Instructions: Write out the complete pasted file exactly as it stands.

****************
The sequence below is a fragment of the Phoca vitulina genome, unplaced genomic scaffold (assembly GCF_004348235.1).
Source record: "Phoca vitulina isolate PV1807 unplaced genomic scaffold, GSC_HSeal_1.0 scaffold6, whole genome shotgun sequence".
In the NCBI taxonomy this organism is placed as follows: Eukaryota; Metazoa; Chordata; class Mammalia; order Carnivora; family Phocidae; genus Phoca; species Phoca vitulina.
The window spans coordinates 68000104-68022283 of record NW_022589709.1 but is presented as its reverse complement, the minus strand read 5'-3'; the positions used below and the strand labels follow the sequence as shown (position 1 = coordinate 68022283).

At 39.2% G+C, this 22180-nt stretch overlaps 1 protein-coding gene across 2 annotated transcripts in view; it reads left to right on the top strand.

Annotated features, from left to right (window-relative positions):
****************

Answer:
The sequence below is a fragment of the Phoca vitulina genome, unplaced genomic scaffold (assembly GCF_004348235.1).
Source record: "Phoca vitulina isolate PV1807 unplaced genomic scaffold, GSC_HSeal_1.0 scaffold6, whole genome shotgun sequence".
In the NCBI taxonomy this organism is placed as follows: Eukaryota; Metazoa; Chordata; class Mammalia; order Carnivora; family Phocidae; genus Phoca; species Phoca vitulina.
The window spans coordinates 68000104-68022283 of record NW_022589709.1 but is presented as its reverse complement, the minus strand read 5'-3'; the positions used below and the strand labels follow the sequence as shown (position 1 = coordinate 68022283).

At 39.2% G+C, this 22180-nt stretch overlaps 1 protein-coding gene across 2 annotated transcripts in view; it reads left to right on the top strand.

Annotated features, from left to right (window-relative positions):